Somehow understanding something gives me a sense of control, of being “safe,” if you will. If I understand the answer to why, maybe I can avoid encountering the same problem or situation again in the future. This line of reasoning, comes from my upbringing because I always wanted to know why I was getting in trouble and why what I was doing was wrong. I was scolded for “talking back” when I would ask why, so now, being the emancipated elder adult that I am—–I still love having the freedom to ask why. Actually, when I was a small child, my “why question” may have been the safest way for me to disagree or rebel. So when I ask why in the present sometimes I can get caught up in asking why because of my allergy to authority.

That last sentence brings me back to today’s quote—–when I feel my power is threatened  (especially by an “authority” outside myself) I often  explode in “self will run riot”. My response is very much like whistling in the dark with my “roaring will” to cover up and/or hide from myself the fact that I am feeling powerless threatened. I know in my soul God uses my feeling powerless to make me teachable and right-sized. It can force acceptance and initiate healing.  But knowing this can, for me,  be far removed from actually letting God do His magic. I have to focus on “feeding my willingness” to surrender, let go, and let God. One of the ways I do this is by reminding myself of something I’ve been telling clients for years—-“knowing why is not as important as figuring out what you are going to do about it.” Real wisdom comes with the realization that “what I’m going to do about it” is turn it over to God so he and I can work on it together.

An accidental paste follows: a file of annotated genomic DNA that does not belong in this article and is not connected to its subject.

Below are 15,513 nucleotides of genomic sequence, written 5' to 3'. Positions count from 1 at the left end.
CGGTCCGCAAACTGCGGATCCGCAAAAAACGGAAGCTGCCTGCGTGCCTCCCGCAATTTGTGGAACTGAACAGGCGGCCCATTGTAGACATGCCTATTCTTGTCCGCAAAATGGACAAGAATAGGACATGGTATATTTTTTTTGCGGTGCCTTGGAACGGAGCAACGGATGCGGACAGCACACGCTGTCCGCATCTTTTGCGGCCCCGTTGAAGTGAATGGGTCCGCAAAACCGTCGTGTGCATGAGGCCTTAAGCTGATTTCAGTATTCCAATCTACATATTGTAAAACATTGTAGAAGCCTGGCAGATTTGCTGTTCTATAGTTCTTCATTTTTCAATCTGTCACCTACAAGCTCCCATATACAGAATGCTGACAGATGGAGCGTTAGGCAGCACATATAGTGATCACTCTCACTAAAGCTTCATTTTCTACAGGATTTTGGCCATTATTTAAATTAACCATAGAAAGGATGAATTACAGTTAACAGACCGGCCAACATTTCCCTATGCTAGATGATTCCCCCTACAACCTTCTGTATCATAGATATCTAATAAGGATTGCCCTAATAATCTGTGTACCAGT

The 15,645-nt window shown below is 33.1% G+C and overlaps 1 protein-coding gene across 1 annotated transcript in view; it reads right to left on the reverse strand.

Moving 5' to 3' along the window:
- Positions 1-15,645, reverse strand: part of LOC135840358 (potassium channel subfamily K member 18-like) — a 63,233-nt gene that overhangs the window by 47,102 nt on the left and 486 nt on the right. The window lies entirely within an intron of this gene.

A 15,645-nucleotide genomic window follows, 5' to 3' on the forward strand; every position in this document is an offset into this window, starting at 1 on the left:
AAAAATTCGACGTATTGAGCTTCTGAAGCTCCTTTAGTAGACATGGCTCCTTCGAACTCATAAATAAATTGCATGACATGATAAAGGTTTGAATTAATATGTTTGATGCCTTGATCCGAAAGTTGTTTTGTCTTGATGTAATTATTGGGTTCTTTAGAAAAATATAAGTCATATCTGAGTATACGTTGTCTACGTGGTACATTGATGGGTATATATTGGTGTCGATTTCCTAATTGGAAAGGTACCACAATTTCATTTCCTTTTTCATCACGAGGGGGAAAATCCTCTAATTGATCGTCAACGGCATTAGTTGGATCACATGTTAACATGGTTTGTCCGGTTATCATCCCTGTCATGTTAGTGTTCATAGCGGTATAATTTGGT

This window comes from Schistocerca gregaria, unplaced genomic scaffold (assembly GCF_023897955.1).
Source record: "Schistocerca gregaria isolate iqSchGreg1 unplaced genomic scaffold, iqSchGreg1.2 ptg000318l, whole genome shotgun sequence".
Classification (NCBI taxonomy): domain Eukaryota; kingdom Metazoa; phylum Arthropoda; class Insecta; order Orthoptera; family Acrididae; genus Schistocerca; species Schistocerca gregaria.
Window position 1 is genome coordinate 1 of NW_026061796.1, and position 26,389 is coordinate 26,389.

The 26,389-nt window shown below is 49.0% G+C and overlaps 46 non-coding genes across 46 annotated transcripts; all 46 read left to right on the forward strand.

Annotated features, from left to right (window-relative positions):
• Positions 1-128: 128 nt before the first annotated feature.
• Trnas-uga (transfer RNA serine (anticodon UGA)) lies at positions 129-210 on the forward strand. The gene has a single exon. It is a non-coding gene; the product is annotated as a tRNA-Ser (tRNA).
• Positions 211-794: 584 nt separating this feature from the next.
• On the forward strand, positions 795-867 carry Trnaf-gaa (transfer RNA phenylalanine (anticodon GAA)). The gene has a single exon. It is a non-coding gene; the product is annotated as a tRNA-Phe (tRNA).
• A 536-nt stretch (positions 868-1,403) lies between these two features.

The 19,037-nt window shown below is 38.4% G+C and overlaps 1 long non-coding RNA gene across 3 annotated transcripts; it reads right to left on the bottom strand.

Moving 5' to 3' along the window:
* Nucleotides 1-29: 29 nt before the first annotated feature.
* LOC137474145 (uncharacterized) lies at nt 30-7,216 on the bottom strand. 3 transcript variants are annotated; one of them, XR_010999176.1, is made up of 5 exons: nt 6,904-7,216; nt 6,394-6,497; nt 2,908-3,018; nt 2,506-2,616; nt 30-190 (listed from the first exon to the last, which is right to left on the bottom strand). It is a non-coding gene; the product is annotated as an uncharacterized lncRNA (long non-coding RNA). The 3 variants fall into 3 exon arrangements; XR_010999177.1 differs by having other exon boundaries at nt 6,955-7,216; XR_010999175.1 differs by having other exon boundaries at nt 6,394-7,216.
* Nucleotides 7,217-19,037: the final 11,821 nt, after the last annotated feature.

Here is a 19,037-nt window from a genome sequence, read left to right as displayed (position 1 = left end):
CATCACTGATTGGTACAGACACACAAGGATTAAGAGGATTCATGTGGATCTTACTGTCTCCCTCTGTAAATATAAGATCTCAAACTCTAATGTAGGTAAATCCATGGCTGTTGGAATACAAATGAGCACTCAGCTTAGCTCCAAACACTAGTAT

I am slowly learning to trust God rather than getting bogged down in intellectualizing, asking why, and otherwise rebelling. I am learning to trust what God is creating in me when I am willing to release a character defect—-which, in this case, is my willingness to stop rebelling against my lack of control/power, to willingly ask God for help, and to accept that help. I am learning to trust that when I give up something has always been one of my problematic ways of reacting to life God will create something better to take its place. When I can practice surrender and acceptance rather than rebellion, worry, and fear it is amazing how much more easy and peaceful my life is!

I hope all these meandering words will make sense to my readers. I hope some of you will comment about the role “asking why” plays in your life. May God bless and keep you.